Relying heavily on Winger v. Chicago City Bank & Trust Co., 1946, 394 Ill. 94, 67 N.E.2d 265 based upon transactions engaged in by directors of an Illinois insurance company, these plaintiffs insist that equity raises a presumption against the validity of the proposed exchange, accordingly contending the district judge committed error by holding that the burden of proving fairness was cast upon plaintiffs. But that argument loses all its vitality when a canvass of this record shows an absence of any evidence from which the presumption could arise and remain undiluted. Plaintiffs called several of the key defendant directors as witnesses, counsel for both sides examined them. Even if the presumption operated in full vigor the plaintiffs' evidence, in the trial judge's view, soon dissipated it. At best the alleged error was harmless.

Allred v. Sasser, 7 Cir., 1948, 170 F.2d 233, 235 was terminated by allowing a motion to dismiss and the appellant contended "that the Court should have limited its consideration of the evidence...

To continue reading

Request your trial
32 cases
  • Williams & Wilkins Company v. United States
    • United States
    • U.S. Claims Court
    • 27 novembre 1973
    ...103, 109 (1971). See also Baumgartner v. United States, 322 U.S. 665, 670, 64 S.Ct. 1240, 88 L.Ed. 1525 (1944); Penn-Texas Corp. v. Morse, 242 F.2d 243, 247 (7th Cir.1957). Accordingly, under the standards which we employ for reviewing the findings of our trial judges, I would adopt these f......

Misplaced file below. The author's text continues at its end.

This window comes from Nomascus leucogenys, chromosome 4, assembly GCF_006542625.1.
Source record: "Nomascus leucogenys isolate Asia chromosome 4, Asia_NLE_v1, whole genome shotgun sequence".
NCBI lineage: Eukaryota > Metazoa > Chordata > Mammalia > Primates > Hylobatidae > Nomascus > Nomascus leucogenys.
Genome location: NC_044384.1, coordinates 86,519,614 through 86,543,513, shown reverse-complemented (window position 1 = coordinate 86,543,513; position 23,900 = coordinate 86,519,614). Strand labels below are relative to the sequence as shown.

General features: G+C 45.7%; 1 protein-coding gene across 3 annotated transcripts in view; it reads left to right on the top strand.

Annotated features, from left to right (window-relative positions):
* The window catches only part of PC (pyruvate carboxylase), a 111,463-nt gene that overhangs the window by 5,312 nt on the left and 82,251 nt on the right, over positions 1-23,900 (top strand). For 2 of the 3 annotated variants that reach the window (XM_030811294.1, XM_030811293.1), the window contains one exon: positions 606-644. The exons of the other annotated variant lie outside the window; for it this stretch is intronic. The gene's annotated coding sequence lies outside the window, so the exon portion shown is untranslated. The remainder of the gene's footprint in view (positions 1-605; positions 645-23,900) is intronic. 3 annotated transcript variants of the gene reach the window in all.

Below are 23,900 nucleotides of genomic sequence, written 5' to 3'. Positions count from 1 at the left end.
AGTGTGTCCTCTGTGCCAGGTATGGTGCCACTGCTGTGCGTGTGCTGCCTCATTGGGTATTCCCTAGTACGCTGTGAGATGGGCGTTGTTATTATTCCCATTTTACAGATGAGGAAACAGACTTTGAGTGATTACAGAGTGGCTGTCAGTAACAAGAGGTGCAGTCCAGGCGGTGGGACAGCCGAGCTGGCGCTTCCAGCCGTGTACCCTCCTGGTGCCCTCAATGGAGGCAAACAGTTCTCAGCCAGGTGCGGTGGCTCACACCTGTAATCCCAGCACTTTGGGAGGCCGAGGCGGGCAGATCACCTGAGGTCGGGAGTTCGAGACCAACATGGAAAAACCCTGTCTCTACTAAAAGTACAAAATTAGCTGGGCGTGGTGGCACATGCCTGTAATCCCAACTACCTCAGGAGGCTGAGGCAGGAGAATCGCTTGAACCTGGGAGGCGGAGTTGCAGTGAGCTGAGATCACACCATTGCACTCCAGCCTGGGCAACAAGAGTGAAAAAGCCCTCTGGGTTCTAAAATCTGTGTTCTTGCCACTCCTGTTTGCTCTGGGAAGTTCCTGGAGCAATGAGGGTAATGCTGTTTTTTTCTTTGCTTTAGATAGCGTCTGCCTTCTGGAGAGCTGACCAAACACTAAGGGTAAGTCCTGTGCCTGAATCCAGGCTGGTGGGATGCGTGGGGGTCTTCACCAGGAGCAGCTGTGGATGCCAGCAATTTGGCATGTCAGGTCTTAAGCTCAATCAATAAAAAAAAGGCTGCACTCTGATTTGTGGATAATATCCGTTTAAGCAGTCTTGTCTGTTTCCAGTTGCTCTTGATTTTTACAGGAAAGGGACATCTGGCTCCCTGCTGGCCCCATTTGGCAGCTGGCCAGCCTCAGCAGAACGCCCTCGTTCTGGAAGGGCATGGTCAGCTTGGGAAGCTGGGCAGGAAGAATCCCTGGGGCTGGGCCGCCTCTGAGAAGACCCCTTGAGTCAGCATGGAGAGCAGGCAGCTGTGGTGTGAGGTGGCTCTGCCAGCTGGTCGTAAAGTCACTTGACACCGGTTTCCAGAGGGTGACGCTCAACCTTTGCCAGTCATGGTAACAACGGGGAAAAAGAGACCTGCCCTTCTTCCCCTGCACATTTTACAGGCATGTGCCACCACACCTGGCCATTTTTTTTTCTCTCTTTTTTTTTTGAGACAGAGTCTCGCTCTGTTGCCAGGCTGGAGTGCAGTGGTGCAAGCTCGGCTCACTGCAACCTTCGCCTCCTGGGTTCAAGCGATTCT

• Matarese v. Archstone Pentagon City (f/K/A Parc Vista)
    • United States
    • U.S. District Court — Eastern District of Virginia
    • 31 mai 2011
    ...evidence, and choosing from among conflicting inferences and conclusions those which he considers most reasonable. Penn–Texas Corp. v. Morse, 242 F.2d 243, 247 (7th Cir.1957) (citation and internal quotation marks omitted). The trial judge has the inherent right to disregard testimony of an......
  • Brubaker v. Gould
    • United States
    • United States Appellate Court of Illinois
    • 5 mars 1962 such weight as he believed it entitled to receive.' [34 Ill.App.2d 450] To the same effect are Penn-Texas Corp. v. Morse, 7 Cir., 1957, 242 F.2d 243, 246; Chicago & Northwestern Ry. Co. v. Froehling Supply Co., 7 Cir., 1950, 179 F.2d 133, 135; Gary Theatre Co. v. Columbia Pictures Corp.,......
  • Taylor v. Republic Servs., Inc.
    • United States
    • U.S. District Court — Eastern District of Virginia
    • 16 septembre 2013
    ...evidence, and choosing from among conflicting inferences and conclusions those which he considers most reasonable. Penn–Texas Corp. v. Morse, 242 F.2d 243, 247 (7th Cir.1957) (citation and internal quotation marks omitted). The trial judge has the inherent right to disregard testimony of an......
  • Request a trial to view additional results

VLEX uses login cookies to provide you with a better browsing experience. If you click on 'Accept' or continue browsing this site we consider that you accept our cookie policy. ACCEPT